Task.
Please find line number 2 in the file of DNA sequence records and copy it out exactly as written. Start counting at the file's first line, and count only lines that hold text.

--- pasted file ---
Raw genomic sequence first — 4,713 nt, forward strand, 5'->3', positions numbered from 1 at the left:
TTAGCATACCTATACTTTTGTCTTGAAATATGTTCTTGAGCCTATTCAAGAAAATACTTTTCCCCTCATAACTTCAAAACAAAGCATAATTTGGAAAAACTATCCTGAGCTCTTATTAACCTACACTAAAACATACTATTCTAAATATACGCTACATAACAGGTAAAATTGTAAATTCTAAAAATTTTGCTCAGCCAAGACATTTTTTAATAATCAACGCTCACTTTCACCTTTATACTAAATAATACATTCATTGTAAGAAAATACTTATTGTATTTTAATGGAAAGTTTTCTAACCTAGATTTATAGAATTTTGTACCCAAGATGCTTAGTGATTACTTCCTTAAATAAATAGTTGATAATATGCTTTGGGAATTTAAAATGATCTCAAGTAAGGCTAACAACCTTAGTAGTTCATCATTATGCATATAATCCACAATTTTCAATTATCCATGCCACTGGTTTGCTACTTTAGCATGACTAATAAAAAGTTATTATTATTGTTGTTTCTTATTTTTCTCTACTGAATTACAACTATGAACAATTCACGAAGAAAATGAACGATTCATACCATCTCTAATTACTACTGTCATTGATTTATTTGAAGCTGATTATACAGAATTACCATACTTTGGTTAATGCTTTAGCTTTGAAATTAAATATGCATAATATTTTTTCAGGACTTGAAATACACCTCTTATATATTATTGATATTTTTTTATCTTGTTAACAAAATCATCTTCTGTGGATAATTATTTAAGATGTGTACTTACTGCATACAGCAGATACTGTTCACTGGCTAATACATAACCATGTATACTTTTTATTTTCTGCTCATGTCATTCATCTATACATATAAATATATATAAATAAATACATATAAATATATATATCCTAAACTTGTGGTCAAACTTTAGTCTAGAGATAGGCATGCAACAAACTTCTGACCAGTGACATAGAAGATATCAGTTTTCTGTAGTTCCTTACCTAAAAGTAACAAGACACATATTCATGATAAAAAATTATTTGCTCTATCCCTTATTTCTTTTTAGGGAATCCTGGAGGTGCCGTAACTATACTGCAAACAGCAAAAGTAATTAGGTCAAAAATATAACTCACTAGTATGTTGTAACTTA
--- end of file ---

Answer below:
TTAGCATACCTATACTTTTGTCTTGAAATATGTTCTTGAGCCTATTCAAGAAAATACTTTTCCCCTCATAACTTCAAAACAAAGCATAATTTGGAAAAACTATCCTGAGCTCTTATTAACCTACACTAAAACATACTATTCTAAATATACGCTACATAACAGGTAAAATTGTAAATTCTAAAAATTTTGCTCAGCCAAGACATTTTTTAATAATCAACGCTCACTTTCACCTTTATACTAAATAATACATTCATTGTAAGAAAATACTTATTGTATTTTAATGGAAAGTTTTCTAACCTAGATTTATAGAATTTTGTACCCAAGATGCTTAGTGATTACTTCCTTAAATAAATAGTTGATAATATGCTTTGGGAATTTAAAATGATCTCAAGTAAGGCTAACAACCTTAGTAGTTCATCATTATGCATATAATCCACAATTTTCAATTATCCATGCCACTGGTTTGCTACTTTAGCATGACTAATAAAAAGTTATTATTATTGTTGTTTCTTATTTTTCTCTACTGAATTACAACTATGAACAATTCACGAAGAAAATGAACGATTCATACCATCTCTAATTACTACTGTCATTGATTTATTTGAAGCTGATTATACAGAATTACCATACTTTGGTTAATGCTTTAGCTTTGAAATTAAATATGCATAATATTTTTTCAGGACTTGAAATACACCTCTTATATATTATTGATATTTTTTTATCTTGTTAACAAAATCATCTTCTGTGGATAATTATTTAAGATGTGTACTTACTGCATACAGCAGATACTGTTCACTGGCTAATACATAACCATGTATACTTTTTATTTTCTGCTCATGTCATTCATCTATACATATAAATATATATAAATAAATACATATAAATATATATATCCTAAACTTGTGGTCAAACTTTAGTCTAGAGATAGGCATGCAACAAACTTCTGACCAGTGACATAGAAGATATCAGTTTTCTGTAGTTCCTTACCTAAAAGTAACAAGACACATATTCATGATAAAAAATTATTTGCTCTATCCCTTATTTCTTTTTAGGGAATCCTGGAGGTGCCGTAACTATACTGCAAACAGCAAAAGTAATTAGGTCAAAAATATAACTCACTAGTATGTTGTAACTTA